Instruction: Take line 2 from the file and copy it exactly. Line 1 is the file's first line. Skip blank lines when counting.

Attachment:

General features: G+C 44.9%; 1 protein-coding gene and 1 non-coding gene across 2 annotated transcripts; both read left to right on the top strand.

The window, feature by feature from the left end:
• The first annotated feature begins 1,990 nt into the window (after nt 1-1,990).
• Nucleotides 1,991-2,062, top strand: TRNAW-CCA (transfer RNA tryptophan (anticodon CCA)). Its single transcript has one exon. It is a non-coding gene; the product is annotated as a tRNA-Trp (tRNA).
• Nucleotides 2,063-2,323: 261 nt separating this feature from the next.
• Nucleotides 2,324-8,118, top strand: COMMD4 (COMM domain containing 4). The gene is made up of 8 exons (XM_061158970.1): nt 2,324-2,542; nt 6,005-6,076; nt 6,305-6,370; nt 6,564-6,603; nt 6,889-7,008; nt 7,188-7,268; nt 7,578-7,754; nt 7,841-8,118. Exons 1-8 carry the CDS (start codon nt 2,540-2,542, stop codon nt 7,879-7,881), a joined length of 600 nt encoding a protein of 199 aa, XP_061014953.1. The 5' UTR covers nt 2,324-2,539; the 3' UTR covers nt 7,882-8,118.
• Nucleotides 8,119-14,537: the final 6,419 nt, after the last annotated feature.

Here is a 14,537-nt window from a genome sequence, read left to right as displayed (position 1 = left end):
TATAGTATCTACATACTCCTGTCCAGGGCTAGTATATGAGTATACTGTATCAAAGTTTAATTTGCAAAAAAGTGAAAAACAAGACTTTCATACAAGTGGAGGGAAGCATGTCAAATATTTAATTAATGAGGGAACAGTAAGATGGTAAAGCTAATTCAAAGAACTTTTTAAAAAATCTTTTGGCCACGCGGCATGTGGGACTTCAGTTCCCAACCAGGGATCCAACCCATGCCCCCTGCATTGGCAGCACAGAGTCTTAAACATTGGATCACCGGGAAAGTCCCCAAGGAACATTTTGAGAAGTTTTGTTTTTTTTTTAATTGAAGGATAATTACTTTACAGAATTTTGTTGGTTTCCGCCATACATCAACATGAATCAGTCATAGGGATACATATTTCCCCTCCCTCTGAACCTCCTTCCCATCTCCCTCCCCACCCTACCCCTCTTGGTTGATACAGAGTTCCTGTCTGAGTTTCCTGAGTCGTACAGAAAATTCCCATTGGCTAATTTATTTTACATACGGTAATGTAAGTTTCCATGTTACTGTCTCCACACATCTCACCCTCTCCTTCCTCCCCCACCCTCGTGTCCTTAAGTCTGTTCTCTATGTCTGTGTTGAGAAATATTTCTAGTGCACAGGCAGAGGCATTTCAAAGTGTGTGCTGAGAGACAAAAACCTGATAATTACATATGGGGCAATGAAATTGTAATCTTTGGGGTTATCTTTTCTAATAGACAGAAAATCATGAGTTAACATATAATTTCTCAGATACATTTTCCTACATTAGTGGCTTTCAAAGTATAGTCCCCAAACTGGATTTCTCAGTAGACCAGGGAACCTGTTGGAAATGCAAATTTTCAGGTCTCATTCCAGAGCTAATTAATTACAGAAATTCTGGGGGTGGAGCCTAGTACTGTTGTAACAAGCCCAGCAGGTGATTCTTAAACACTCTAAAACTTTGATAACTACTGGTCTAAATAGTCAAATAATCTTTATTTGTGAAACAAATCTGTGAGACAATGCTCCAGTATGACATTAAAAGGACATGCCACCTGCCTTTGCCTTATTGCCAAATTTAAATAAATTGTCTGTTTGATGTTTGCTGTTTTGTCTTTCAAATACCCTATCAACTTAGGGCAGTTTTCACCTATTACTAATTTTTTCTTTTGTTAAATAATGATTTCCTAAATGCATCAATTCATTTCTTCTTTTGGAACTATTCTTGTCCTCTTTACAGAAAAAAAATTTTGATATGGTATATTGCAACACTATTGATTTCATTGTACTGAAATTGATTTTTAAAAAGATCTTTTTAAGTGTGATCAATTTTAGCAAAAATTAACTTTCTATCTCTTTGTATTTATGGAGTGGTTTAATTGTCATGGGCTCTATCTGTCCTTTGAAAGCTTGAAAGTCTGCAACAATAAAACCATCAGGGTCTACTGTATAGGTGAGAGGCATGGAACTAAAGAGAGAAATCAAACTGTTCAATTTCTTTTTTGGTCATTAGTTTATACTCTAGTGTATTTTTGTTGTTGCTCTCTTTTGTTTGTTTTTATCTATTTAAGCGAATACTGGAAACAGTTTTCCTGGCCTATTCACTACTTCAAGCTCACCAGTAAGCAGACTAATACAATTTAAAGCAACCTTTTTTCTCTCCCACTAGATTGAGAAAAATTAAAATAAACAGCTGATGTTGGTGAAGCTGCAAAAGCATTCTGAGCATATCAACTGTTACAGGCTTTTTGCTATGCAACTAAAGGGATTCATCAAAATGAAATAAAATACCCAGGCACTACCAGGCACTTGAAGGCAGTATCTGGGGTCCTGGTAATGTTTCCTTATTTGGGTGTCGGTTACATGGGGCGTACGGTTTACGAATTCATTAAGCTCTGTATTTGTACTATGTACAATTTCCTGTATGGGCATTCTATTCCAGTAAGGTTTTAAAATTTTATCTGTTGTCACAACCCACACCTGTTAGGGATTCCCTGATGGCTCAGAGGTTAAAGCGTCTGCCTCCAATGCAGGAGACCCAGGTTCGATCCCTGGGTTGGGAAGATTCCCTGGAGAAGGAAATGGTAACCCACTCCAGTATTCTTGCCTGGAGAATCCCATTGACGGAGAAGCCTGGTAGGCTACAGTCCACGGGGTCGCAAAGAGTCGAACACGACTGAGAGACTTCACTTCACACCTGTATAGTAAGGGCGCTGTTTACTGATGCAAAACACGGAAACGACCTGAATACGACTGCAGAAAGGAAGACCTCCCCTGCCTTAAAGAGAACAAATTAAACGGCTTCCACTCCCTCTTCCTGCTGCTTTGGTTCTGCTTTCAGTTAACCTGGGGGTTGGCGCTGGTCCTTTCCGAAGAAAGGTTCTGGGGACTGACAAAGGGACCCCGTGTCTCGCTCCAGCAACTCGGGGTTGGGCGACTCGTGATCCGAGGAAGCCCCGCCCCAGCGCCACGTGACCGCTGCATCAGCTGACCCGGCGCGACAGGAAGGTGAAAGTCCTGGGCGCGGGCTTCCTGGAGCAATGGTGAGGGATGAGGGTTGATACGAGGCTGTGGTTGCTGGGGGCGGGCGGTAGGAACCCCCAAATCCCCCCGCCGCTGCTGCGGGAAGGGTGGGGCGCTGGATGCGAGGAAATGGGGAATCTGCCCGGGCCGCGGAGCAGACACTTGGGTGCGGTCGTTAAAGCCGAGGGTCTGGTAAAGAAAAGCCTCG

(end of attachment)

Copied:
The window, feature by feature from the left end: